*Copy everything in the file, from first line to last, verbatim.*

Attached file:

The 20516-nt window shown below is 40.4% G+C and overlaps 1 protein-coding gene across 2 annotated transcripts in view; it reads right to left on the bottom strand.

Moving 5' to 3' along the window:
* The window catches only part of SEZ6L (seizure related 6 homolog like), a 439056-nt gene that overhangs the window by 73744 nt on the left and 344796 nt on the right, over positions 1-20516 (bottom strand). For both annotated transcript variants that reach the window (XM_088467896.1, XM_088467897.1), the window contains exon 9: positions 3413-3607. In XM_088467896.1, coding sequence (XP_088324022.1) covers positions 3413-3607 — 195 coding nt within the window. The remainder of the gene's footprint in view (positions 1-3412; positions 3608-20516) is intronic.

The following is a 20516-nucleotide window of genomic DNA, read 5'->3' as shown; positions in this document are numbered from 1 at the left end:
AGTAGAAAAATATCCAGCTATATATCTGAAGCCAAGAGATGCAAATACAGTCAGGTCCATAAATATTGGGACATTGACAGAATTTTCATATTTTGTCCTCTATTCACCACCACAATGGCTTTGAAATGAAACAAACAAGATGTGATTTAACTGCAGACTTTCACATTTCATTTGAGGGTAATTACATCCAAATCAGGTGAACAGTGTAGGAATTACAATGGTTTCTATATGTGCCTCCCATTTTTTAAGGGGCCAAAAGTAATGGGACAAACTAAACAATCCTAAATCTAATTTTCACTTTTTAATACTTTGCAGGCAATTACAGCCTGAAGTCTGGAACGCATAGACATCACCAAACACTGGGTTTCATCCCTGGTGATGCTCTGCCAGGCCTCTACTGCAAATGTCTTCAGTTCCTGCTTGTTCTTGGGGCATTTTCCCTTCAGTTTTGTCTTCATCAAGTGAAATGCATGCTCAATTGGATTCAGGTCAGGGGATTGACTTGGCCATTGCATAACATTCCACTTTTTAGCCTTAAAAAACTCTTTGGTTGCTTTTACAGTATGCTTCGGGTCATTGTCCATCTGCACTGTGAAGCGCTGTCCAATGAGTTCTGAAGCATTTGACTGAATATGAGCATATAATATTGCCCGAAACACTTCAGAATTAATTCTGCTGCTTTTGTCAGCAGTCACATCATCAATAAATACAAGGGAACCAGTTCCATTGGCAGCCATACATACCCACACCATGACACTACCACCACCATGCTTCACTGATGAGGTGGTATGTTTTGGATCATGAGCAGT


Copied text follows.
The 20516-nt window shown below is 40.4% G+C and overlaps 1 protein-coding gene across 2 annotated transcripts in view; it reads right to left on the bottom strand.

Moving 5' to 3' along the window:
* The window catches only part of SEZ6L (seizure related 6 homolog like), a 439056-nt gene that overhangs the window by 73744 nt on the left and 344796 nt on the right, over positions 1-20516 (bottom strand). For both annotated transcript variants that reach the window (XM_088467896.1, XM_088467897.1), the window contains exon 9: positions 3413-3607. In XM_088467896.1, coding sequence (XP_088324022.1) covers positions 3413-3607 — 195 coding nt within the window. The remainder of the gene's footprint in view (positions 1-3412; positions 3608-20516) is intronic.

The following is a 20516-nucleotide window of genomic DNA, read 5'->3' as shown; positions in this document are numbered from 1 at the left end:
AGTAGAAAAATATCCAGCTATATATCTGAAGCCAAGAGATGCAAATACAGTCAGGTCCATAAATATTGGGACATTGACAGAATTTTCATATTTTGTCCTCTATTCACCACCACAATGGCTTTGAAATGAAACAAACAAGATGTGATTTAACTGCAGACTTTCACATTTCATTTGAGGGTAATTACATCCAAATCAGGTGAACAGTGTAGGAATTACAATGGTTTCTATATGTGCCTCCCATTTTTTAAGGGGCCAAAAGTAATGGGACAAACTAAACAATCCTAAATCTAATTTTCACTTTTTAATACTTTGCAGGCAATTACAGCCTGAAGTCTGGAACGCATAGACATCACCAAACACTGGGTTTCATCCCTGGTGATGCTCTGCCAGGCCTCTACTGCAAATGTCTTCAGTTCCTGCTTGTTCTTGGGGCATTTTCCCTTCAGTTTTGTCTTCATCAAGTGAAATGCATGCTCAATTGGATTCAGGTCAGGGGATTGACTTGGCCATTGCATAACATTCCACTTTTTAGCCTTAAAAAACTCTTTGGTTGCTTTTACAGTATGCTTCGGGTCATTGTCCATCTGCACTGTGAAGCGCTGTCCAATGAGTTCTGAAGCATTTGACTGAATATGAGCATATAATATTGCCCGAAACACTTCAGAATTAATTCTGCTGCTTTTGTCAGCAGTCACATCATCAATAAATACAAGGGAACCAGTTCCATTGGCAGCCATACATACCCACACCATGACACTACCACCACCATGCTTCACTGATGAGGTGGTATGTTTTGGATCATGAGCAGT